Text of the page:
Senator Jay Rockefeller today said it will take a broad coalition of stakeholders including educators, law enforcement officials, parents, health professionals and community members to educate students about the dangers of drug addiction and curb prescription drug abuse among West Virginia's students.
Rockefeller's remarks came during a roundtable discussion he held today at Wheeling Park High School. The panel focused on four areas: gateways to addiction for students; where addiction leads; how it is treated; and how it can be prevented in the first
"Prescription drug abuse is a terrible public health crisis facing West Virginia, and students are particularly susceptible," Rockefeller said. "This is not an easy problem to solve; there are no simple answers. That is why it is so important to bring all of the stakeholders together. We are here to learn from each other, share resources and ideas, and take action. Our children's future is at stake."
Today's roundtable comes as Rockefeller prepares new efforts to curb addiction, a plan that includes creating new tools for drug prescribers; education initiatives; reducing
overdose deaths; developing safer drugs; establishing effective treatment options for families and drug-addicted newborns; and promoting specialized drug courts that focus on recovery and treatment.
Rockefeller's meeting is part of a series of events and programs taking place this month aimed at fighting prescription drug abuse. They include the West Virginia Drug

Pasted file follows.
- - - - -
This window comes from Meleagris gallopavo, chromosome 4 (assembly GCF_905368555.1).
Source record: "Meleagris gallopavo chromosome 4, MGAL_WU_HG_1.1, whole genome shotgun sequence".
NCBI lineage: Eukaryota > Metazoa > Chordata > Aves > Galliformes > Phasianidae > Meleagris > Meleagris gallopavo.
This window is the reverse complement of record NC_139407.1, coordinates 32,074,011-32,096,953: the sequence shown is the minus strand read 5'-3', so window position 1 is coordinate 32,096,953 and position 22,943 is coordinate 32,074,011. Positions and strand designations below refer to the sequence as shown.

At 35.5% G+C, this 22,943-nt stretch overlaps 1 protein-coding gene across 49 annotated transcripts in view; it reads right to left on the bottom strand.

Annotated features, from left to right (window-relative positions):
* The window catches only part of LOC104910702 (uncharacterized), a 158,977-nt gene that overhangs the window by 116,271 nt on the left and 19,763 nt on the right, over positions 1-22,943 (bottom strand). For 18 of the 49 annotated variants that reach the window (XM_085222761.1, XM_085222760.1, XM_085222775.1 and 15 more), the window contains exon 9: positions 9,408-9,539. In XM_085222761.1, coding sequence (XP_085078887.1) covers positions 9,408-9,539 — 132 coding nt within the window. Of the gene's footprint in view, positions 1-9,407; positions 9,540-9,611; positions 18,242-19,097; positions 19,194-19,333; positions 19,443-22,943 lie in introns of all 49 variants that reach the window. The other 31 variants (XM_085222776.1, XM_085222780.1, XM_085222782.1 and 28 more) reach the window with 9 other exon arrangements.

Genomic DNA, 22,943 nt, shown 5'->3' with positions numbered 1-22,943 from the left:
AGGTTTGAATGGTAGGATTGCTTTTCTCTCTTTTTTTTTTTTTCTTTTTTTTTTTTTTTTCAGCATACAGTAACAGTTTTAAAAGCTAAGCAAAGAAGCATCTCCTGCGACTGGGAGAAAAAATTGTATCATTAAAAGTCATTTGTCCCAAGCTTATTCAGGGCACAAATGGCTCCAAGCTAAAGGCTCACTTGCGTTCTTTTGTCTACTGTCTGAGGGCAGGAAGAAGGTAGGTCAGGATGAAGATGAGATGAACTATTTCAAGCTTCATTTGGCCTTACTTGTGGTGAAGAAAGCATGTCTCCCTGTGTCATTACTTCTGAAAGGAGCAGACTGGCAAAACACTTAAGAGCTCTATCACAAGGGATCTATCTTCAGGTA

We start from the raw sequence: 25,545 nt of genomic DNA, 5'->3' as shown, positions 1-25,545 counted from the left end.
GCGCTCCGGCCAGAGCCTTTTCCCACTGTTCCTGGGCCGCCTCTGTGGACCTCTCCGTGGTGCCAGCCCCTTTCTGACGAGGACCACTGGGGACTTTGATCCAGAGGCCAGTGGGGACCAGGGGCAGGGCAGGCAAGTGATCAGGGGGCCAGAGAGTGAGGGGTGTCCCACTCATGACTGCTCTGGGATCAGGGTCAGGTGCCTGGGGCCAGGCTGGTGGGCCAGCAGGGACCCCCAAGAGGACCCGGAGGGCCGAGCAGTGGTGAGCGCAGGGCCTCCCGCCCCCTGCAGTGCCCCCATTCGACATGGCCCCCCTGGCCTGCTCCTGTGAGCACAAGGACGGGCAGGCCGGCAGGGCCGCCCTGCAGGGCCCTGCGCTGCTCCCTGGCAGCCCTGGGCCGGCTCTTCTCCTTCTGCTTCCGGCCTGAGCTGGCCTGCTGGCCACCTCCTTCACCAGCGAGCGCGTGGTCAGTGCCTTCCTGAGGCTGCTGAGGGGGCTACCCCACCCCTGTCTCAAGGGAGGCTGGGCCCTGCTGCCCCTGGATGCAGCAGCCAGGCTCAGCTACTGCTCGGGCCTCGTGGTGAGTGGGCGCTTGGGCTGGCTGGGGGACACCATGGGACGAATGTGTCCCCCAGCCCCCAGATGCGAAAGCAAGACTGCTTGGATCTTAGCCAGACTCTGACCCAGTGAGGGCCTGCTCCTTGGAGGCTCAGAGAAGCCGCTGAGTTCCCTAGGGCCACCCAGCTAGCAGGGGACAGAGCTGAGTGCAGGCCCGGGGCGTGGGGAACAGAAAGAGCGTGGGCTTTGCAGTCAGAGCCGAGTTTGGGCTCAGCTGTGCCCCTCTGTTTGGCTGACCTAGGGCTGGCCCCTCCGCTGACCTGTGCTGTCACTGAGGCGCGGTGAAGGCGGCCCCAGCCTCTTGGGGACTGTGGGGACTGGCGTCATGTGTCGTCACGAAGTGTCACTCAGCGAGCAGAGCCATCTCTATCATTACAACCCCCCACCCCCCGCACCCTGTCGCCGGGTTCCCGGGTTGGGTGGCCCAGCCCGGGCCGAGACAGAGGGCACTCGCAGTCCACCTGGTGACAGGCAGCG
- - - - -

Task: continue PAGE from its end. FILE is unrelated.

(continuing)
Endangered Children's Conference on September 19 through 20 and a Drug Take
Back Day on September 29. On September 28, Rockefeller is facilitating federal
training by the Substance Abuse and Mental Health Services Administration on
opioid safety at the West Virginia School of Osteopathic Medicine in Lewisburg.
Rockefeller also sponsored a Senate resolution naming October as "National
Medicine Abuse Awareness Month."
"It is clear to me that we need a comprehensive approach to prescription drug abuse, and I'm committed to bringing to bear as many resources as possible to fight this epidemic," Rockefeller said.
In the last decade, West Virginia has experienced a tragic increase in deaths and overdoses from prescription drugs. Nine out of 10 of the drug-related deaths in West
Virginia are because of the misuse and abuse of prescription drugs, especially opioid painkillers. Rockefeller has been working in Congress for several years to raise awareness for the need to fight prescription drug abuse and has acted on the following fronts:
Designated October as National Medicine Abuse Awareness Month. Rockefeller has consistently been an original cosponsor of a Senate resolution designating October as "National Medicine Abuse Awareness Month" to draw attention to and educate the public about problems associated with drug abuse and misuse of prescription and over-the-counter medicines. Rockefeller will roll out several additional initiatives to combat prescription drug addiction next month.